Deep acting refers to when the worker tries to be aligned with the feeling rules through cognitive restructure, through possibly adopting a different perspective, and/or obtaining an in-depth understanding of the interaction. Actors do this regularly, changing their inner feelings and preconceptions, when they attempt to research around the subject of the film, and psyche themselves up for a role (Rafaeli, Sutton 1987). This leads to a behavioural change, and this on a long term basis leads to depersonalisation (Hochschild, 1983) – the worker will lose his personal identity and will be shaped upon his commercial requirements. ‘Given the repetitive and scripted nature of many service roles, one may develop habitual routines for surface and deep acting such that emotional labour becomes relatively effortless’ (Ashforth, Fried 1988, cited in Ashforth, Humphrey 1993, pg93). This notion is related to self estrangement (Hochschild, 1983) – the dehumanising effect of disaffection.
The third and last way that emotional labour is carried out is through Emotional Deviance (Rafaeli, Sutton 1987). This is contrary to emotional dissonance in the sense that the difference between the emotions felt and the feeling rules are much more pronounced and the emotional display is as per the emotions felt rather than those required by the organisation. This could lead to the customer complaining, as a young businessman did on Delta Airlines when the flight attendant was not smiling.
‘I’ll tell you what. You smile first, then I’ll smile….. Good…Now freeze and hold that smile for fifteen hours,’ (Hochschild, 1983, pg127) this not only shows the effect of emotional deviance but also the effect of the longevity of the interaction upon the interaction. This type of emotional labour being experienced could lead in one direction: ‘A rude flight attendant is likely to be fired’ or punish you for this act or the FLSW will quit himself. A student worker at a cosmetics firm: ‘I couldn’t bring myself to act happy and enthusiastic enough.’ She was unable to come to terms with the local feeling rules and thus quit working. This shows that she much rather be unemployed than be in an interaction that she cannot endure.
Stress, detachment, depersonalisation and self estrangement are all related and based on the idea of alienation developed by Marx- alienation from the product, but here the emotions are the product, leading to the alienation from the self. She contends that this leads, in the long term, to emotional exhaustion. The workers then become analogous to a ‘mechanical nut’ (Ritzer, 1996, pg139) and a ‘human robot’. The constant pressure of emotional labour is leading these labourers to turn to alcoholism, and drug abuse with increasing headaches, absenteeism and sexual dysfunction (Hochschild, 1983, cited in Rafaeli, Sutton 1987, pg31).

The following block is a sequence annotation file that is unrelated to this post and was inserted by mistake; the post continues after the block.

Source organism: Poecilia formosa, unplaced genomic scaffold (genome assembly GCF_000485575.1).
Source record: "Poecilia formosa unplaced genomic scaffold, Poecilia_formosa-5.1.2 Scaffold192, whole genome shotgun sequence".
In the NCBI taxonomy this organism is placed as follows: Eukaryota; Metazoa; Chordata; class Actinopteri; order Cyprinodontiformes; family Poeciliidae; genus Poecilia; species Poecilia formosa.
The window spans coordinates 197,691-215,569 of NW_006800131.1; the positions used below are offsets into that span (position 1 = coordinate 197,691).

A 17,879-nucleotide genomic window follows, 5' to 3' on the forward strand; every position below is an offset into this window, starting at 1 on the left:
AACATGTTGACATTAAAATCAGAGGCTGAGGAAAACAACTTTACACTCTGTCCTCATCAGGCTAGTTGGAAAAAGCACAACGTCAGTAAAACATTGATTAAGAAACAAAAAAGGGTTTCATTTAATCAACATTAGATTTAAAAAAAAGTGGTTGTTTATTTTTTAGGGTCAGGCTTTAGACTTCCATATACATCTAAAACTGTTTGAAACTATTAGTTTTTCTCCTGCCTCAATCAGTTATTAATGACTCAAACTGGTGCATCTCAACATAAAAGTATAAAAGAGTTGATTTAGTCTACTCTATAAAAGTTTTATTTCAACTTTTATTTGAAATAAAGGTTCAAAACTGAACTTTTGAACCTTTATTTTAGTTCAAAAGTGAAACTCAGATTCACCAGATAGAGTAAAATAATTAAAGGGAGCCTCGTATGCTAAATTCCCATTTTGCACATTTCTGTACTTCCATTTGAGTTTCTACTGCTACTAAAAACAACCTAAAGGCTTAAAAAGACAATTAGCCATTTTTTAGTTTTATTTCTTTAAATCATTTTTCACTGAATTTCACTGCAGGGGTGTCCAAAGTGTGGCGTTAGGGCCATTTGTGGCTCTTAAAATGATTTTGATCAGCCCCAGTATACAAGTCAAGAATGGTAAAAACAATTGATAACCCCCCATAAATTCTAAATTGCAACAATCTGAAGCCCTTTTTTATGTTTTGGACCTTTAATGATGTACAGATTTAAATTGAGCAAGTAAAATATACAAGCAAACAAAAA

Her argument is flawed in terms of disregarding of the concept of social embeddedness of economic interactions (Granovetter, 1985, cited in Korczynski, 2002). This refers to the idea that FLSW can gain from the interaction with the customer on a social level, which is part of an economic interaction. An illustration to this is a jeweller who is situated in the Middle East and was extremely glad to see any person walk through his door and interact with him, during the time of the Gulf War. Though the state of affairs did play an important role, delight expressed was unequivocal.
Contrary to Hochschild’s notion of mere negative impacts arising from emotional labour, Schuler and Sypher (2000) state in their study on call centre workers that workers not only take away benefits from these interactions with customers but also seek it. ‘We need a good wreck tonight’ referred not to wanting someone involved in an accident but the interaction involved in such a call would give them a high. The researchers divide the positive impacts of service work into three parts: Emotional labour as a comic relief, as fix, and as an altruistic service. This makes the job fun, exciting, and rewarding.